Monthly Archives: January 2020

New year, new mark, new record.

Dean Booker guests on our first blog post of 2020. His year has certainly got off to a flying start!

Back in August myself and Gareth Israel grabbed only the feather rods with a handful of leads and packs of feathers in search of possible new tope/spurdog venues for the winter. After some time spent on Google and Navionics 3 venues were chosen that we weren’t aware of anglers fishing before. Not to say they hadn’t been, but if they had then we had yet to see any mention on Facebook etc.

That day after miles of walking and checking out potential marks with dozens of casts, we found out that one of the venues was a real tackle grave yard, one was lightly mixed and one was really clean- no matter where you dragged the feathers along the bottom they weren’t getting stuck and with good depth and good tide plus reasonable access to the water if need be, we were confident we had found some good locations to fish from.

The more popular venues are rapidly filling up with lost tackle making them unfishable and we were excited to have found somewhere new to try when time allowed. 

You will never know unless you try these new things, so off we set one morning at 1am with a view to having our baits out by 3am. We both prayed that the early start would be worth it, not to mention all of the leg work we had previously applied. The mark was empty with no signs of other anglers having fished there. It was coming up to low water

The rods are out, but will the fish show?

when I managed to get both rods out before Gareth even had a reel on his rod, he was about to cast his first bait when my line suddenly dropped to the floor, shortly resulting in a spur of around 10lb. I was well happy with this fish as first cast on a whole new venue for us. Next, Gareth was in on the action but as a large huss broke the surface it decided to open its most and spit the hooks. We were both annoyed but at least we knew that the new mark also held huss. A steady stream of dogfish and bull huss followed before it went a bit quieter, but then out of nowhere Gareth’s ratchet screamed away and shortly afterwards I was netting a fat spur dog for him that weighed in at 14lb 14oz. He was made up and we were both chuffed that this new place seemed to have a lot offer.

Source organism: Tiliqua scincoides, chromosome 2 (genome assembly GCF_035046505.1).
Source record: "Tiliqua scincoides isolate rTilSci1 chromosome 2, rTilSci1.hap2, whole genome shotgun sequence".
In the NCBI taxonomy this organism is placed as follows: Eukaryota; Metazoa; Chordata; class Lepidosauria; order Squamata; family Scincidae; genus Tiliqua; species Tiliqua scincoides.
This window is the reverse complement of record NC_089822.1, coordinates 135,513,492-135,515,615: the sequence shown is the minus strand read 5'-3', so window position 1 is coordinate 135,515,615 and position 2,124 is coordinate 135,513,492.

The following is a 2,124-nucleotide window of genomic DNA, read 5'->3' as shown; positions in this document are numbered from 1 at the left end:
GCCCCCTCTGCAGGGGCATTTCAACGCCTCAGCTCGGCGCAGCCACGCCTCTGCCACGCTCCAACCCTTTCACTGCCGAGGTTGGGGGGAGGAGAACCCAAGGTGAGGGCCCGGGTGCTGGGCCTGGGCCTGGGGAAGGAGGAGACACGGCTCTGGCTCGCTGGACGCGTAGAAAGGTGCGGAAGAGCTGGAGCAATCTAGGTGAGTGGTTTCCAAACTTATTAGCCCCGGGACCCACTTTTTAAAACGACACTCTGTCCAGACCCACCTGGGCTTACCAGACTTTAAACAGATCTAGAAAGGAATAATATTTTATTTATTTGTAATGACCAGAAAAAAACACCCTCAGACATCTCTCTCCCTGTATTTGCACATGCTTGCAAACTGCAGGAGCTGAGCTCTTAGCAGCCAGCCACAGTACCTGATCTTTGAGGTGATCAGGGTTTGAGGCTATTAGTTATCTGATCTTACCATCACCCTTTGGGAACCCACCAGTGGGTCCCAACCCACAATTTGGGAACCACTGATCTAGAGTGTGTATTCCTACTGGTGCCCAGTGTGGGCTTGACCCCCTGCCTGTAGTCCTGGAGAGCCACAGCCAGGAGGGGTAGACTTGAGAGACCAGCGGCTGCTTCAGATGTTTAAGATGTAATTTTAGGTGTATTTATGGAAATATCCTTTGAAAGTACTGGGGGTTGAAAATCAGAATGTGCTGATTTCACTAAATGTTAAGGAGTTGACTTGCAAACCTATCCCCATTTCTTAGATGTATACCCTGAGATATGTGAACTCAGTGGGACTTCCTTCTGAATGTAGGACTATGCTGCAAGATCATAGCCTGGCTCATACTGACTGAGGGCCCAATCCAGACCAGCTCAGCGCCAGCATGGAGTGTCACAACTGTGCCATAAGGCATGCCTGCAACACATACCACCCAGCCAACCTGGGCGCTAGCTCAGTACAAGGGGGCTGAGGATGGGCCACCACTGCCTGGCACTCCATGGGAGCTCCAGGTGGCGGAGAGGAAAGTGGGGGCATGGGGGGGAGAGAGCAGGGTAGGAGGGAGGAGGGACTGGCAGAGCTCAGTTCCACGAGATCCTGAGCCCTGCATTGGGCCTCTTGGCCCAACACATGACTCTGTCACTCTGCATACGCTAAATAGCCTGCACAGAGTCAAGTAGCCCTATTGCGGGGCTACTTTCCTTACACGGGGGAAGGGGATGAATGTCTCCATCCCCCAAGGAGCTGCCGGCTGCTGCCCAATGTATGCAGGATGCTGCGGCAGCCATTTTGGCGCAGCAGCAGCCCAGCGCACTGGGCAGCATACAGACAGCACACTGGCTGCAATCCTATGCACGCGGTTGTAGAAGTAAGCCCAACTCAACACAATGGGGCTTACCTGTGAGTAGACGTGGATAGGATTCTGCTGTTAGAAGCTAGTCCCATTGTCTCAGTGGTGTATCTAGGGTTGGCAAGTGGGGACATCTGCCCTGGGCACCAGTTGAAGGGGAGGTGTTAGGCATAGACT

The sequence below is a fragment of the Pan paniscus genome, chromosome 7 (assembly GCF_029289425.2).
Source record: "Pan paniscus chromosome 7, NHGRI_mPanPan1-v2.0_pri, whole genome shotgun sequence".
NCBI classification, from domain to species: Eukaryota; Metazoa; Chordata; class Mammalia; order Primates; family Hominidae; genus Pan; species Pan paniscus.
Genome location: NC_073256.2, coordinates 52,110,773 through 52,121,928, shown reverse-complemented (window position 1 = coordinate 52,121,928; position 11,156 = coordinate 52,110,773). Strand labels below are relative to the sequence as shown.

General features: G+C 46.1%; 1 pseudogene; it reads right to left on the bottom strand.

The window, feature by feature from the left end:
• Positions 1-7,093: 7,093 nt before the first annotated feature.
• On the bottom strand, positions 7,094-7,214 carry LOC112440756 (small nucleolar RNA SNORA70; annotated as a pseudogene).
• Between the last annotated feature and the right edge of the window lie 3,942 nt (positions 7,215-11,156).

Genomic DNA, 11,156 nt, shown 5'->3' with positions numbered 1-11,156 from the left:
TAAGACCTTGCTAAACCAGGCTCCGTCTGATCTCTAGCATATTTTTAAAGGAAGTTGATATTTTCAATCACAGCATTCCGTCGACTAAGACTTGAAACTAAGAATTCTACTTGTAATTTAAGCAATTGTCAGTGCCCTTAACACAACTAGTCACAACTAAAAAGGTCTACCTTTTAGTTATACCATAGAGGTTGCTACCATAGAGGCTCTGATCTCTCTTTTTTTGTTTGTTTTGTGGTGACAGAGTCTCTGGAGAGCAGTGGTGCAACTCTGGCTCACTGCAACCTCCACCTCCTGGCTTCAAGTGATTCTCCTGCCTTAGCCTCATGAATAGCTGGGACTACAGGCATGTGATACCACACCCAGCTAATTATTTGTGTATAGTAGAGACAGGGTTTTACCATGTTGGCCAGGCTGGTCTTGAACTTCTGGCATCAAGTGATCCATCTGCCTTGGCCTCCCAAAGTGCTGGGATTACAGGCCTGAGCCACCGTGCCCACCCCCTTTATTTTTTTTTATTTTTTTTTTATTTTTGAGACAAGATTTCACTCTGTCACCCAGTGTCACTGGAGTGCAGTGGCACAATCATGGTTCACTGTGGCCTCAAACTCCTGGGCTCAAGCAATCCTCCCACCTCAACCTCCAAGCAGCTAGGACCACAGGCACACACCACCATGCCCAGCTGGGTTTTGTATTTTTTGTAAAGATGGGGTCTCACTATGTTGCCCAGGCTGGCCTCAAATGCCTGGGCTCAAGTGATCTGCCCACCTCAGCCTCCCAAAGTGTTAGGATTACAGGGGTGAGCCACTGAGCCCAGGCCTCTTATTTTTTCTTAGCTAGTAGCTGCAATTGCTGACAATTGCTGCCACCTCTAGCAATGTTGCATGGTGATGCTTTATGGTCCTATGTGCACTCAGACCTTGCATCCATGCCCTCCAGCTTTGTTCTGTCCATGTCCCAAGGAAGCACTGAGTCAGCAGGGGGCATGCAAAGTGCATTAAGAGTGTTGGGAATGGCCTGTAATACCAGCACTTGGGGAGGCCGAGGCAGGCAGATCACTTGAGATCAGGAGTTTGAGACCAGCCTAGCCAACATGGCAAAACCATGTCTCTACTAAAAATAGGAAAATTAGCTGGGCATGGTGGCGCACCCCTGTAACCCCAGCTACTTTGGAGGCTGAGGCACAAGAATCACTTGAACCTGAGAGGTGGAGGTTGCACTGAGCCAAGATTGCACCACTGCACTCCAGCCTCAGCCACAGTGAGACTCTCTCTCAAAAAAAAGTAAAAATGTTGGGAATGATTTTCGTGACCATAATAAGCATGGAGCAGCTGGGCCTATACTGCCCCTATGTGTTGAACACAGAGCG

The next hour resulted in plenty of dogfish and as the light started to appear in the western sky, we wondered if we had seen the best of the action. I prefer darkness for Spurdogs and bullhuss, though we have caught plenty of tope in daylight. We missed a few bites and made a few short hook ups, but our baits were dropped by the fish soon after picking them up. I made my baits a little smaller and after another finicky bite made a positive connection with what felt like a reasonable fish. At first I thought it was a small tope but from the rocks below, Gareth shouted up to me- “It’s a big spur!” He scooped it up in the net and clambered back up the rocks to our platform. It definitely did look big. 

A big spur for Dean- at 15lb 11oz, a potential Welsh shore record

We placed the fish in the weigh sling and after deducting the the sling, we settled on a weight of 15lb 11oz. Not only was this fish a PB, but also a potential Welsh shore record!

We were both totally made up with our catch, but as it turned out, we weren’t done just yet…Gareth went on to land another spur of exactly 10lb in weight and as I cradled her up the rocks, I caught a glimpse of my T1000 doubled over in the tripod, line racing off of the spool. There was no mistaking the powerful runs of a tope and shortly after she came in to view, Gareth did the business with the net. 

She went 32lb 6oz and to me, this really was the icing on the cake. 

Over 32lb of prime Welsh tope- from a new venue!

As I broke my rods down, Gareth called over and he was in to yet another good fish. This turned out to be a PB but huss of 13lb 6oz, beating his previous best by over a pound in weight. We left the mark feeling pretty excited about our short but very productive session, knowing that it held some quality fishing. More importantly, we left it spotless in exactly the same way that we found it. All of our fish were taken on 4/0 Varivas catfish Hooks baited with either herring or mackerel at various casting distances. It’s great when a plan comes together!